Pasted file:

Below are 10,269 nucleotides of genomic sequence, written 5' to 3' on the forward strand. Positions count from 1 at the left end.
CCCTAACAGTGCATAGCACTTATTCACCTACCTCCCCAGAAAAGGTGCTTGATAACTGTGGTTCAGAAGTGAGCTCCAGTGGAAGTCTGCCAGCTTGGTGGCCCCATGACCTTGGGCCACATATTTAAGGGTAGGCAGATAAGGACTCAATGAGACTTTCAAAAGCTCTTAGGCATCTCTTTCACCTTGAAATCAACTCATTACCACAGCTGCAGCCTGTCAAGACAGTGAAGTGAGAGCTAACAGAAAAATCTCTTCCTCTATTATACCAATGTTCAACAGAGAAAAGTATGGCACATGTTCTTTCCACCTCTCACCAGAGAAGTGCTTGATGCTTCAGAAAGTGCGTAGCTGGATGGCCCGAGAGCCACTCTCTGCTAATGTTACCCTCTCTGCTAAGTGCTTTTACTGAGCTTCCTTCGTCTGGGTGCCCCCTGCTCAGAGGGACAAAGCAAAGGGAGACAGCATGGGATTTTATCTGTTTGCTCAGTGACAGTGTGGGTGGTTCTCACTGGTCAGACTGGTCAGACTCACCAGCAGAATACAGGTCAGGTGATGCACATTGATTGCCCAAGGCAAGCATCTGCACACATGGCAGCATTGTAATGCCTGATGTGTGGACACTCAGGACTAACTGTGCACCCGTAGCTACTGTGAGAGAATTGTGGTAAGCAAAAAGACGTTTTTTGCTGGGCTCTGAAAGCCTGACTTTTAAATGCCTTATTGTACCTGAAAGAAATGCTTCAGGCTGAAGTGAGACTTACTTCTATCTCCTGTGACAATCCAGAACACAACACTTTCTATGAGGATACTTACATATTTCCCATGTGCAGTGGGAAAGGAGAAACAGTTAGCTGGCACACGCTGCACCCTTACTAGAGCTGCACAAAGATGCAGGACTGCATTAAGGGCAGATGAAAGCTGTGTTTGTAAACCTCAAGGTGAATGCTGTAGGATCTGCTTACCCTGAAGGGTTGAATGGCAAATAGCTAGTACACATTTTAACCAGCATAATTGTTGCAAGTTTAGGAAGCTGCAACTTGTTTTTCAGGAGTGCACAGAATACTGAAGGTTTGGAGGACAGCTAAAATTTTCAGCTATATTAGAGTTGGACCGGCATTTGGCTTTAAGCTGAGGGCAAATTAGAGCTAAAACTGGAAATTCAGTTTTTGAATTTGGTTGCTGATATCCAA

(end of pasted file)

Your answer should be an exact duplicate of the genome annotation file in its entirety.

Below are 10,269 nucleotides of genomic sequence, written 5' to 3' on the forward strand. Positions count from 1 at the left end.
CCCTAACAGTGCATAGCACTTATTCACCTACCTCCCCAGAAAAGGTGCTTGATAACTGTGGTTCAGAAGTGAGCTCCAGTGGAAGTCTGCCAGCTTGGTGGCCCCATGACCTTGGGCCACATATTTAAGGGTAGGCAGATAAGGACTCAATGAGACTTTCAAAAGCTCTTAGGCATCTCTTTCACCTTGAAATCAACTCATTACCACAGCTGCAGCCTGTCAAGACAGTGAAGTGAGAGCTAACAGAAAAATCTCTTCCTCTATTATACCAATGTTCAACAGAGAAAAGTATGGCACATGTTCTTTCCACCTCTCACCAGAGAAGTGCTTGATGCTTCAGAAAGTGCGTAGCTGGATGGCCCGAGAGCCACTCTCTGCTAATGTTACCCTCTCTGCTAAGTGCTTTTACTGAGCTTCCTTCGTCTGGGTGCCCCCTGCTCAGAGGGACAAAGCAAAGGGAGACAGCATGGGATTTTATCTGTTTGCTCAGTGACAGTGTGGGTGGTTCTCACTGGTCAGACTGGTCAGACTCACCAGCAGAATACAGGTCAGGTGATGCACATTGATTGCCCAAGGCAAGCATCTGCACACATGGCAGCATTGTAATGCCTGATGTGTGGACACTCAGGACTAACTGTGCACCCGTAGCTACTGTGAGAGAATTGTGGTAAGCAAAAAGACGTTTTTTGCTGGGCTCTGAAAGCCTGACTTTTAAATGCCTTATTGTACCTGAAAGAAATGCTTCAGGCTGAAGTGAGACTTACTTCTATCTCCTGTGACAATCCAGAACACAACACTTTCTATGAGGATACTTACATATTTCCCATGTGCAGTGGGAAAGGAGAAACAGTTAGCTGGCACACGCTGCACCCTTACTAGAGCTGCACAAAGATGCAGGACTGCATTAAGGGCAGATGAAAGCTGTGTTTGTAAACCTCAAGGTGAATGCTGTAGGATCTGCTTACCCTGAAGGGTTGAATGGCAAATAGCTAGTACACATTTTAACCAGCATAATTGTTGCAAGTTTAGGAAGCTGCAACTTGTTTTTCAGGAGTGCACAGAATACTGAAGGTTTGGAGGACAGCTAAAATTTTCAGCTATATTAGAGTTGGACCGGCATTTGGCTTTAAGCTGAGGGCAAATTAGAGCTAAAACTGGAAATTCAGTTTTTGAATTTGGTTGCTGATATCCAA